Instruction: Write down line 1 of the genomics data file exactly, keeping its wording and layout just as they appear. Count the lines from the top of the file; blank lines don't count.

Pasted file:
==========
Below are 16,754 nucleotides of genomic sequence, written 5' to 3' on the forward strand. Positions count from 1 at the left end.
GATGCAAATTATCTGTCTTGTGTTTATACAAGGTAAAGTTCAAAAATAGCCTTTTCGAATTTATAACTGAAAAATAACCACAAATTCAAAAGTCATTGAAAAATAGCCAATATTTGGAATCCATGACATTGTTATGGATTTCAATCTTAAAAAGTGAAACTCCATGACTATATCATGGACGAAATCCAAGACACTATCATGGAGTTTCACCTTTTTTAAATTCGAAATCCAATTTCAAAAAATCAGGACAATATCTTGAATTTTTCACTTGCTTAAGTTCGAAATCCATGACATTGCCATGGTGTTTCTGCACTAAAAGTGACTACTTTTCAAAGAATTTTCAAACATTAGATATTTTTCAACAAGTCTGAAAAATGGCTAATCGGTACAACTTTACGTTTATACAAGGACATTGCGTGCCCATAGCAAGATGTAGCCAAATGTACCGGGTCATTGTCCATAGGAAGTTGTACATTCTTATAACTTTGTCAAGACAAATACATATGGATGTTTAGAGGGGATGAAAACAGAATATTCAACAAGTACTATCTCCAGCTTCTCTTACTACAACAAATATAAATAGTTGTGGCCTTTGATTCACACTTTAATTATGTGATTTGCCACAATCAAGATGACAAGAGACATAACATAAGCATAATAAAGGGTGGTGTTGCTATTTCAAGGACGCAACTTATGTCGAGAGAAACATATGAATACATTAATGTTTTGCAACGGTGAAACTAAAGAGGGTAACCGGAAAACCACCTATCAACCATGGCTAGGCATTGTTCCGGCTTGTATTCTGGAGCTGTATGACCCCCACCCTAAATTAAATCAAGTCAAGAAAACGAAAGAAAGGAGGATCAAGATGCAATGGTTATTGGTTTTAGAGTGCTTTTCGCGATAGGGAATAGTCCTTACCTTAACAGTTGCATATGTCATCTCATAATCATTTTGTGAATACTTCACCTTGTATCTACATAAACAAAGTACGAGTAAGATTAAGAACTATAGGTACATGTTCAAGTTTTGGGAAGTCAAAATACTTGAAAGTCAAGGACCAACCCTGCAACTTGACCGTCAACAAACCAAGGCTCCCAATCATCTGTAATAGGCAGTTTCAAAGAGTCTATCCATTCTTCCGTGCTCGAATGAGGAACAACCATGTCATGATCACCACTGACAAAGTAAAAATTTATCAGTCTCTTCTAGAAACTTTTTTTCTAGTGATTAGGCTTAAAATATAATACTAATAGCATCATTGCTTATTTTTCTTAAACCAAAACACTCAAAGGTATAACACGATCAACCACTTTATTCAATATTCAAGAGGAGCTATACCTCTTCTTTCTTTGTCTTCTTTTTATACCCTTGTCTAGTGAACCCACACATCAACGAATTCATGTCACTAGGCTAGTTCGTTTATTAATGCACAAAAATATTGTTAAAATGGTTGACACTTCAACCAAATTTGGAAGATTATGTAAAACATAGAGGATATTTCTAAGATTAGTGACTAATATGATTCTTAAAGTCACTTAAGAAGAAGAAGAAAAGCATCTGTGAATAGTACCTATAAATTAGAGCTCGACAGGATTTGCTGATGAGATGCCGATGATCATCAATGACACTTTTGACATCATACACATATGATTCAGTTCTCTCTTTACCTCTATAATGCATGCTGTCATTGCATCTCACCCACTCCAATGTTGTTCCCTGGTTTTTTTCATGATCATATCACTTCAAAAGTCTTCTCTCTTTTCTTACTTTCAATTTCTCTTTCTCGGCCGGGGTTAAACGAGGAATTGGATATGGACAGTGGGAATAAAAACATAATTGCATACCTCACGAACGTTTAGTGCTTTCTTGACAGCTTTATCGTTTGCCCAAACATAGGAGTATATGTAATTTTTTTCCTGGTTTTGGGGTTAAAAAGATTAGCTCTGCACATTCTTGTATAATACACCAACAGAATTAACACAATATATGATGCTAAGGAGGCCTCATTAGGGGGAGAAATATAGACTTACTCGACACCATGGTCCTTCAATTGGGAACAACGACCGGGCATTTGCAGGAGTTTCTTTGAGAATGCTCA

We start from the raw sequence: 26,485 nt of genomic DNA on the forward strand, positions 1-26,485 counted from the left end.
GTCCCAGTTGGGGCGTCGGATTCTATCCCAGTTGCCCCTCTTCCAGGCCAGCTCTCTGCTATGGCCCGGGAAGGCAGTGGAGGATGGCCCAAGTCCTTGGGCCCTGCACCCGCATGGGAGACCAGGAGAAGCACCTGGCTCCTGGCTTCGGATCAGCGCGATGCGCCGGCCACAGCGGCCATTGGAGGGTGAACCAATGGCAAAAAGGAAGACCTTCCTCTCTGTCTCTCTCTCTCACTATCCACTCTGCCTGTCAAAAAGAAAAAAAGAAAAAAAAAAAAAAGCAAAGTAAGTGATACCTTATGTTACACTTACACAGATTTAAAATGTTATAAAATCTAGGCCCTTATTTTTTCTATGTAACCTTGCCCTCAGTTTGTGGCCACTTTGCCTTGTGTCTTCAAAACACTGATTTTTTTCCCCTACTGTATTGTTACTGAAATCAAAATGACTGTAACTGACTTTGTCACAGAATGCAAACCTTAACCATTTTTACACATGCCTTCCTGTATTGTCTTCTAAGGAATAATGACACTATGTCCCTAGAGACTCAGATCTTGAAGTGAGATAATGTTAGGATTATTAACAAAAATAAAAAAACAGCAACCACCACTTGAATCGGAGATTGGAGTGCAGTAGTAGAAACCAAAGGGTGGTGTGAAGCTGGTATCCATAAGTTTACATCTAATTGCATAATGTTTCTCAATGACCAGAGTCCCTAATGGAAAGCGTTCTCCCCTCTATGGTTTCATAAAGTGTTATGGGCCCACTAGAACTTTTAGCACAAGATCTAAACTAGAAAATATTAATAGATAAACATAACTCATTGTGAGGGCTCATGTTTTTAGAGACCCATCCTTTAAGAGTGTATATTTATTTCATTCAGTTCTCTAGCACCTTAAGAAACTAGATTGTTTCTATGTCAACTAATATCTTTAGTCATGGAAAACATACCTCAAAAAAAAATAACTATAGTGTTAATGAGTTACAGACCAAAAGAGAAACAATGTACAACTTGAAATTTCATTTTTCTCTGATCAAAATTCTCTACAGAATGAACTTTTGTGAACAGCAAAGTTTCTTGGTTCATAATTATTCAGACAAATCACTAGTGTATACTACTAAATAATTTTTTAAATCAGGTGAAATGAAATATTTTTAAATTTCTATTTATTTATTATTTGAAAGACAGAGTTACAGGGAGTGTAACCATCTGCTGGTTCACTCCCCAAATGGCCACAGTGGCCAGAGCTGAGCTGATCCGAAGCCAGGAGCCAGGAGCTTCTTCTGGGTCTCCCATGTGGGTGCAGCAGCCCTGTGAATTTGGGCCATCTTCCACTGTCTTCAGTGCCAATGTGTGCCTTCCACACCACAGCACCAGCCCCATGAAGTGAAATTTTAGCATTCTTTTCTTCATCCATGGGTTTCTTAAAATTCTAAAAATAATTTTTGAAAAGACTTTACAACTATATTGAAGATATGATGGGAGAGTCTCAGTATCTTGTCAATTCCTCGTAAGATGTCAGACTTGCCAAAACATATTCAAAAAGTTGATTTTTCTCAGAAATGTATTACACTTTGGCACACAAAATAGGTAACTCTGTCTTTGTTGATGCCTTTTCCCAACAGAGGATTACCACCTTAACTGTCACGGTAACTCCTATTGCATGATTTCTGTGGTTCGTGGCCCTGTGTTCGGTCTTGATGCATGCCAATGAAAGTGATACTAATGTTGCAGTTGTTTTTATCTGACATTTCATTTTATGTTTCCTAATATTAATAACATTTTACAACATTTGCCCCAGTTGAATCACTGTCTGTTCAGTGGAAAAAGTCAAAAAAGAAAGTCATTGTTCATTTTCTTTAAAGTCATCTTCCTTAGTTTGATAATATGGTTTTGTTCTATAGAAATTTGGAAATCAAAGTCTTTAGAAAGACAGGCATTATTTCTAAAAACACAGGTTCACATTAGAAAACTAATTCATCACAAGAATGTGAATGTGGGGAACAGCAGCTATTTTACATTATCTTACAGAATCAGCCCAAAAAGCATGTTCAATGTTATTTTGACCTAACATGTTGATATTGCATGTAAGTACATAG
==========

Below are 16,754 nucleotides of genomic sequence, written 5' to 3' on the forward strand. Positions count from 1 at the left end.